This 1995 film from director Joe Johnston was a tale of a demonic board game opening a portal between some parallel dimension jungle world and a small New England town. Kind of a Stephen King meets Tarzan kind of riff looking back on it.

For people who were kids around this time, this film is looked back on pretty fondly. I can remember feeling terrified at the lion in the next room and the carnivorous plants, all pretty well-tread tropes of the ‘Welcome to the Jungle’ narrative wheelhouse.

One interesting thing going on here, however, is the way that monkeys are treated. Obviously, they appear pretty prominently in the film. It is unclear which species are depicted, as they appear in pretty shoddy mid-90s CGI.

We don’t know which country they come from, though the presence of rhinos and lions does suggest that they are meant to be of African origin. They have aesthetic similarities to Vervet monkeys of the sub-Saharan region – however they are significantly larger and more muscular.

But these monkeys are evil! That’s what set them apart from other monkeys of Hollywood. Normall they are friendly or at least comical. These monkeys are little villains, throwing knives at children and stealing police cars. They are agents of chaos from an evil jungle realm and as a little kid they scared the shit out of me.

But they look like cartoon characters. Everytime we see CG primates like this, we have to ask the question, where was Crystal the Capuchin? Where was Blake Vesuvius? Where were a host of other working actor-monkeys – these cartoon caricatures took the banana money right out of the pockets of their real and breathing co-monkeys.

Hollywood has to stop these CGI immigrants from taking the jobs of hard-working American monkey actors. As the cost of visual effects have decreased, it has become harder and harder for monkeys to make their way in the movie industry.

Take the story of Kari the Barbary Macaque – a young ape from Lima, Ohio, who spent the last of her savings on a cross-country Greyhound and two weeks in a YWCA in Burbank. One month later she was arrested for monkey prostitution in the carpark of a Taco Bell in Palmdale.

This story has been repeated too many times. What was once a thriving industry of working, journeymen ape stars has become a fight over a few scraps. Kari found no opportunities where they were once plentiful. She was dismayed by packed waiting rooms at auditions filled with young primates pinning all of their hopes and dreams on the last stop before skid row.

Industry leaders like Joe Johnston are responsible for sinking the dreams of these young hopefuls. And looking at his monkeys as they awkwardly grasp a shotgun in their uncanny valley borne hands, we can see an inferior product mired in its bygone time. Kari the Macaque could have made this film timeless.

Another monkey to look out for actually begins the movie human. As a punishment for trying to cheat in the eponymous board game, Peter, the youngest kid character, is cursed to turn into a monkey. Interestingly here, monkeys are again treated like they are little goblins or something.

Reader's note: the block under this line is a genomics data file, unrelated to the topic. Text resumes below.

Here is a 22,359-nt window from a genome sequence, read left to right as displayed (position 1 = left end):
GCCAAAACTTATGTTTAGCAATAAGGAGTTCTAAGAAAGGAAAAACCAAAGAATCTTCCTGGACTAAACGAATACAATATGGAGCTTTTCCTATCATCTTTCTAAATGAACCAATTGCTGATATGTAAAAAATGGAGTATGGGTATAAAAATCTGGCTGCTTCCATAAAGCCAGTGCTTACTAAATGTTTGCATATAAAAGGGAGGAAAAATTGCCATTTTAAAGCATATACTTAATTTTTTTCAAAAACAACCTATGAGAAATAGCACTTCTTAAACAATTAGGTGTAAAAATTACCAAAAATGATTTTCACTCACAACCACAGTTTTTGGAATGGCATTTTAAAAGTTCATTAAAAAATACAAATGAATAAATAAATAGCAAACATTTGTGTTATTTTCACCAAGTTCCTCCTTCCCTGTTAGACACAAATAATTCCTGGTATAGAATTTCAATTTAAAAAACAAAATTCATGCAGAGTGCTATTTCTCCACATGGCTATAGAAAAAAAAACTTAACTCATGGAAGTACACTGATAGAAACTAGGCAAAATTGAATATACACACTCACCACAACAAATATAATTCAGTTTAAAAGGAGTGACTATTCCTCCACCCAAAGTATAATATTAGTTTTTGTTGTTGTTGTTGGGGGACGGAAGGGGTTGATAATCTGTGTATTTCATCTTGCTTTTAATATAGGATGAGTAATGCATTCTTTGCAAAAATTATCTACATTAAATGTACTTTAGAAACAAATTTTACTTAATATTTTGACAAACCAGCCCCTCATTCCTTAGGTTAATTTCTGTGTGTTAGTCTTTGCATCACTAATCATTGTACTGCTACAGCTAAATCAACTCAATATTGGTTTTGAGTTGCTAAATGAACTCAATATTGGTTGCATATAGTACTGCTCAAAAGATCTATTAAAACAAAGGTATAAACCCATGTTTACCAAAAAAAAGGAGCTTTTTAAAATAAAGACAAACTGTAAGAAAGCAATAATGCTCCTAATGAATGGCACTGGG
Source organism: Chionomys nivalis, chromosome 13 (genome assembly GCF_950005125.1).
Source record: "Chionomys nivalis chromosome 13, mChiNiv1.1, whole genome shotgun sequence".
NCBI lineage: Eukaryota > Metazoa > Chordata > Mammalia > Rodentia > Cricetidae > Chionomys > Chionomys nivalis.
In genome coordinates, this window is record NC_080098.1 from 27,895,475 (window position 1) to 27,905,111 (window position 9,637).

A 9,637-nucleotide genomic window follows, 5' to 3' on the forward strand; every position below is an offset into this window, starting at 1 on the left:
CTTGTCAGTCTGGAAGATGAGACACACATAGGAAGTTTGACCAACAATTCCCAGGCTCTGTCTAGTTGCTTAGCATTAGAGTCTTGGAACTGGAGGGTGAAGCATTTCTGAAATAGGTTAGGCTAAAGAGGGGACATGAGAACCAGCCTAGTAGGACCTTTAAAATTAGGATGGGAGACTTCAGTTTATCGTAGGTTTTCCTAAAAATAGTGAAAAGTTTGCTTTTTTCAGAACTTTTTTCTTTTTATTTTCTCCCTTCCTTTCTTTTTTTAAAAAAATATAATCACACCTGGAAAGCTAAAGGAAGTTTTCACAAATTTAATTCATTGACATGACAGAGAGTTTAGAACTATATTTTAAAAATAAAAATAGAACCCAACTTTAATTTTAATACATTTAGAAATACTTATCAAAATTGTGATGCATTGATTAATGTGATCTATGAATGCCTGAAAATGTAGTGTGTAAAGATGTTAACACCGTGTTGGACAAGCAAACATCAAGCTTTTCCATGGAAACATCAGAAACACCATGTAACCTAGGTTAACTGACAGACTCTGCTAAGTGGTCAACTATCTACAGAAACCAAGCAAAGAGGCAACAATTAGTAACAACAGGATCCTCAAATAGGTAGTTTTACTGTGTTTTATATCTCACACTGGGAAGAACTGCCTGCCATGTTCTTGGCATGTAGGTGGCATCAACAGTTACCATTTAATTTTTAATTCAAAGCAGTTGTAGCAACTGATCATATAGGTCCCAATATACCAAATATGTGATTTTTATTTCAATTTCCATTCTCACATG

The makeup crew seems to have taken a lot of cues from Michael J Fox’s Teen Wolf, and the end result is that the half-monkey half-boy seems a bit more canine than simian. However, we here at Is There a Monkey in it are willing to let that slide – the more monkey business, the better, and they did try.

Peter, played by Bradley Pierce, reportedly got into character by living in the chimpanzee enclosure at San Diego Zoo for two weeks.

It should also be mentioned that this film features Robin Williams, who received before his sad and untimely death a ‘Jane Goodall Foundation Award for Generally Being a Good Mate to Lots of Primates’. Perhaps sensing an inter-species kinship due to their shared extreme hirsuteness, Williams was always close to his monkey co-stars. He can be seen in the following video hanging out with his buddy, Koko the talking gorilla.

We can only wonder what Williams thought of his CGI co-stars, and if he had any friends of his own that could have come in and done a better job. In the worlds of what ifs, this is one that keeps our editors-in-chimps up at night.

Because as we have learned through our investigations, the world of monkey cinema is often a bittersweet love letter to the what-could-have-been.


American Pie (1999)

Monkey status: There is one monkey in this movie

When American Pie arrived in theatres in 1999 it was heralded as the return of the teen sex comedy last seen with the likes of Porky’s and

What’s my ape again?

other movies that your dad has seen. However what this film really is is an early break-out role for one of Hollywood’s best-loved simians, Crystal the Capuchin. Currently the highest-paid non-human primate in the industry, her credits are as impressive as they are varied. She smoked cigarettes in The Hangover Part 2. She was voiced by Adam Sandler in Zookeeper. But many forget that one of the first times we saw her she was also in pretty famous company.

In American Pie, Crystal is depicted hanging out with the members of Blink-182, who stop practising in order to watch a teenage boy come in his pants by spying on him through the internet. It is unclear whether Crystal is meant to be playing a member of the band here, but some bootleg recordings and unreleased b-sides from Enema of the State, the group’s third album, clearly feature some background monkey yelps, suggesting that Crystal’s role with the band was extensive. Perhaps she worked on the part in studio with them prior to filming. She has been known to delve into method acting in the past. On second thought those noises may just be the voice of Tom Delonge.

As always, Crystal shows herself to be the Meryl Streep of the Monkey world with her versatile and gripping rendition of a monkey watching a boy prematurely ejaculate through a computer screen. However I was unsure if the disgust she showed when she brought her hands to her face was intended to be a reaction to Jason Biggs or Mark Hoppus’s “Go trig boy, it’s your birthday.”

The film is also famous for the only recorded appearance of Travis Barker wearing a shirt.